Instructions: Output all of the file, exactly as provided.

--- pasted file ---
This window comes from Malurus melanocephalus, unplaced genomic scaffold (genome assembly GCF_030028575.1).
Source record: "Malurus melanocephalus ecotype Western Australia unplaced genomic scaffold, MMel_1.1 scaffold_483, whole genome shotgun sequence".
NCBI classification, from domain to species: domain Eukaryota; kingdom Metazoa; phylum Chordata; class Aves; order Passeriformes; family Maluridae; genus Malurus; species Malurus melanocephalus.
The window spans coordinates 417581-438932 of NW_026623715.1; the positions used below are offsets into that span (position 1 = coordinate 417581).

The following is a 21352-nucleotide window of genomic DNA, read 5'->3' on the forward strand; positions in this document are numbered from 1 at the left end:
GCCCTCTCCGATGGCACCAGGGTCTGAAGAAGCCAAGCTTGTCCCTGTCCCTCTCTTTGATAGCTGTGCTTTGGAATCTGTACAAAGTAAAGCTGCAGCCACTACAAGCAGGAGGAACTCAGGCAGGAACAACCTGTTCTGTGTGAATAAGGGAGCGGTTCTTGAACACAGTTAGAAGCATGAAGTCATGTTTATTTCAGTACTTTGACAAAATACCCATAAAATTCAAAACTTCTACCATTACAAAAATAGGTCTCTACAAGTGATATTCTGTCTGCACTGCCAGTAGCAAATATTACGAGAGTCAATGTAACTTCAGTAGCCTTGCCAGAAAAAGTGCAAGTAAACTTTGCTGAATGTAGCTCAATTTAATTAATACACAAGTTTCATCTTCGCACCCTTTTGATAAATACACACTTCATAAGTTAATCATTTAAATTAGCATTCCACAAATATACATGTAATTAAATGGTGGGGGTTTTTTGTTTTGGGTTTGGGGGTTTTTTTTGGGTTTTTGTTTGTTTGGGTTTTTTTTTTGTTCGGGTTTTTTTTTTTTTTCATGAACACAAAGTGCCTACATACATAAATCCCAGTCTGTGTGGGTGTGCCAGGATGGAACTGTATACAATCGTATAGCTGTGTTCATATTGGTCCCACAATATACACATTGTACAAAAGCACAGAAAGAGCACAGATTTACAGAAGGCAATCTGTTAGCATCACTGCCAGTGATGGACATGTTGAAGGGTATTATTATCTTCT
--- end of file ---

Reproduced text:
This window comes from Malurus melanocephalus, unplaced genomic scaffold (genome assembly GCF_030028575.1).
Source record: "Malurus melanocephalus ecotype Western Australia unplaced genomic scaffold, MMel_1.1 scaffold_483, whole genome shotgun sequence".
NCBI classification, from domain to species: domain Eukaryota; kingdom Metazoa; phylum Chordata; class Aves; order Passeriformes; family Maluridae; genus Malurus; species Malurus melanocephalus.
The window spans coordinates 417581-438932 of NW_026623715.1; the positions used below are offsets into that span (position 1 = coordinate 417581).

The following is a 21352-nucleotide window of genomic DNA, read 5'->3' on the forward strand; positions in this document are numbered from 1 at the left end:
GCCCTCTCCGATGGCACCAGGGTCTGAAGAAGCCAAGCTTGTCCCTGTCCCTCTCTTTGATAGCTGTGCTTTGGAATCTGTACAAAGTAAAGCTGCAGCCACTACAAGCAGGAGGAACTCAGGCAGGAACAACCTGTTCTGTGTGAATAAGGGAGCGGTTCTTGAACACAGTTAGAAGCATGAAGTCATGTTTATTTCAGTACTTTGACAAAATACCCATAAAATTCAAAACTTCTACCATTACAAAAATAGGTCTCTACAAGTGATATTCTGTCTGCACTGCCAGTAGCAAATATTACGAGAGTCAATGTAACTTCAGTAGCCTTGCCAGAAAAAGTGCAAGTAAACTTTGCTGAATGTAGCTCAATTTAATTAATACACAAGTTTCATCTTCGCACCCTTTTGATAAATACACACTTCATAAGTTAATCATTTAAATTAGCATTCCACAAATATACATGTAATTAAATGGTGGGGGTTTTTTGTTTTGGGTTTGGGGGTTTTTTTTGGGTTTTTGTTTGTTTGGGTTTTTTTTTTGTTCGGGTTTTTTTTTTTTTTCATGAACACAAAGTGCCTACATACATAAATCCCAGTCTGTGTGGGTGTGCCAGGATGGAACTGTATACAATCGTATAGCTGTGTTCATATTGGTCCCACAATATACACATTGTACAAAAGCACAGAAAGAGCACAGATTTACAGAAGGCAATCTGTTAGCATCACTGCCAGTGATGGACATGTTGAAGGGTATTATTATCTTCT